Posts Tagged ‘design’
5 Basic Rules of Web Design the most important rule in web design is that your web site should be easy to read. What does this mean? You should choose your text and background colours very carefully. You don’t want to use backgrounds that obscure your text or use colours that are hard to read. Dark-coloured text on a light-coloured background is easier to read than light-coloured text on a dark background.
You also don’t want to set your text size too small (hard to read) or too large (it will appear to shout at your visitors). All capitalised letters give the appearance of shouting at your visitors.
Keep the alignment of your main text to the left, not cantered. Centre-aligned text is best used in headlines. You want your visitors to be comfortable with what they are reading, and most text is left aligned.
Your web site should be easy to navigate
All of your hyperlinks should be clear to your visitors. Graphic images, such as buttons or tabs, should be clearly labelled and easy to read. Your web graphic designer should select the colours, backgrounds, textures, and special effects on your web graphics very carefully. It is more important that your navigational buttons and tabs be easy to read and understand than to have “flashy” effects. Link colours in your text should be familiar to your visitor (blue text usually indicates an unvisited link and purple or maroon text usually indicates a visited link), if possible. If you elect not to use the default colours, your text links should be emphasized in some other way (boldfaced, a larger font size, set between small vertical lines, or a combination of these). Text links should be unique – they should not look the same as any other text in your web pages. You do not want people clicking on your headings because they think the headings are links.
Your visitors should be able to find what they are looking for in your site within three clicks. If not, they are very likely to click off your site as quickly as they clicked on.
Your web site should be easy to find
How are your visitors finding you online? The myth, “If I build a web site, they will come,” is still a commonly held belief among companies and organisations new to the Internet. People will not come to your web site unless you promote your site both online and offline.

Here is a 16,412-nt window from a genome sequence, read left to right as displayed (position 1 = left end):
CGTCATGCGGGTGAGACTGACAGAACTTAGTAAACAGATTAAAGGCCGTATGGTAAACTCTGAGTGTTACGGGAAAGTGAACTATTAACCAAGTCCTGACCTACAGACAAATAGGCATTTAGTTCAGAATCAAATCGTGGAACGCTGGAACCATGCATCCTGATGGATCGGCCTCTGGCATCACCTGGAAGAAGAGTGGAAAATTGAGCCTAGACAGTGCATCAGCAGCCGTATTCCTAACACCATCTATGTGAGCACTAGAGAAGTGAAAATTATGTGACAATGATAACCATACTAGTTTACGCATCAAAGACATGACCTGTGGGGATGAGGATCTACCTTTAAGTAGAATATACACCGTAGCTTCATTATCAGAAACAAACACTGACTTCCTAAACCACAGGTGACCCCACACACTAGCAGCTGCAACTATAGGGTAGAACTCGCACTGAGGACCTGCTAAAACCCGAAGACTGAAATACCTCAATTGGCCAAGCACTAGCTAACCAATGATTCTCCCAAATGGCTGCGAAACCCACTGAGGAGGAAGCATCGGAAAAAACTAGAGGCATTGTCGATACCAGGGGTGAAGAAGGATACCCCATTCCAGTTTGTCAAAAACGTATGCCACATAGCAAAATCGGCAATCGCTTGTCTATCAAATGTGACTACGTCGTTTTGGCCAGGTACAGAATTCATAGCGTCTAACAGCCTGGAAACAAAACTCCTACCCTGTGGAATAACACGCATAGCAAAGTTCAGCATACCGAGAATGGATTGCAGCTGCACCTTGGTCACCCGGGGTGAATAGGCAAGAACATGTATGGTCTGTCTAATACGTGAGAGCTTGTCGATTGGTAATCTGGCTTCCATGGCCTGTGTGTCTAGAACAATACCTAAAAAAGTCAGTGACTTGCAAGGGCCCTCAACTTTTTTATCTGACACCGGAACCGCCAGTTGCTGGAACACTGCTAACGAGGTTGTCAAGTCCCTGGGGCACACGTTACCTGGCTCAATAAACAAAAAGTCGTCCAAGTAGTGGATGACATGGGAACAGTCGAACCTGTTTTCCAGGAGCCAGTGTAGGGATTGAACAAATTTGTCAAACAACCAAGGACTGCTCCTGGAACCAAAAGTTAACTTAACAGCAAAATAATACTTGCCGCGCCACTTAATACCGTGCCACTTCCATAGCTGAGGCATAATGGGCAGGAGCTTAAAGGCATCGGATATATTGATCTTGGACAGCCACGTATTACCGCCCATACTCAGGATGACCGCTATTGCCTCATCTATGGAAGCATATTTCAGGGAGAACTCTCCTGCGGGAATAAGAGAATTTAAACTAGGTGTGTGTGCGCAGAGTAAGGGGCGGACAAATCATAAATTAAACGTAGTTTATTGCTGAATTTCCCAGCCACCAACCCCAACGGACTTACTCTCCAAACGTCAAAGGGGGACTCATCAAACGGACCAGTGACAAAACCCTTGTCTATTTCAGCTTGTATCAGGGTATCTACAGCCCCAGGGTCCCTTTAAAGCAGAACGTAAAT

Web sites are promoted online via search engines, directories, award sites, banner advertising, electronic magazines (e-zines) and links from other web sites. If you are not familiar with any of these online terms, then it is best that you have your site promoted by an online marketing professional.
Web sites are promoted offline via the conventional advertising methods: print ads, radio, television, brochures, word-of-mouth, etc. Once you have created a web site, all of your company’s printed materials including business cards, letterhead, envelopes, invoices, etc. should have your URL printed on them.
Not only should your web site be easy to find, but your contact information should be easy to find. People like to know that there is a person at the other end of a web site who can help them in the event that:
1. They need answers to questions which are not readily available on your web site;
2. Some element on your site is not working and end users need to be able to tell you about it, and
3. Directory editors need you to modify parts of your site to be sure that your site is placed in the most relevant category.
By giving all relevant contact information (physical address, telephone numbers, fax numbers, and email address), you are also creating a sense of security for your end users. They can contact you in the way that makes them feel the most comfortable.
Your web page layout and design should be consistent throughout the site
Just as in any document formatted on a word processor or as in any brochure, newsletter, or newspaper formatted in a desktop publishing program, all graphic images and elements, typefaces, headings, and footers should remain consistent throughout your web site. Consistency and coherence in any document, whether it is a report or a set of web pages, project a professional image.
For example, if you use a drop shadow as a special effect in your bullet points, you should use drop shadows in all of your bullets. Link-colours should be consistent throughout your web pages. Typefaces and background colours, too, should remain the same throughout your site.
Colour-coded web pages, in particular, need this consistency. Typefaces, alignment in the main text and the headings, background effects, and the special effects on graphics should remain the same. Only the colours should change.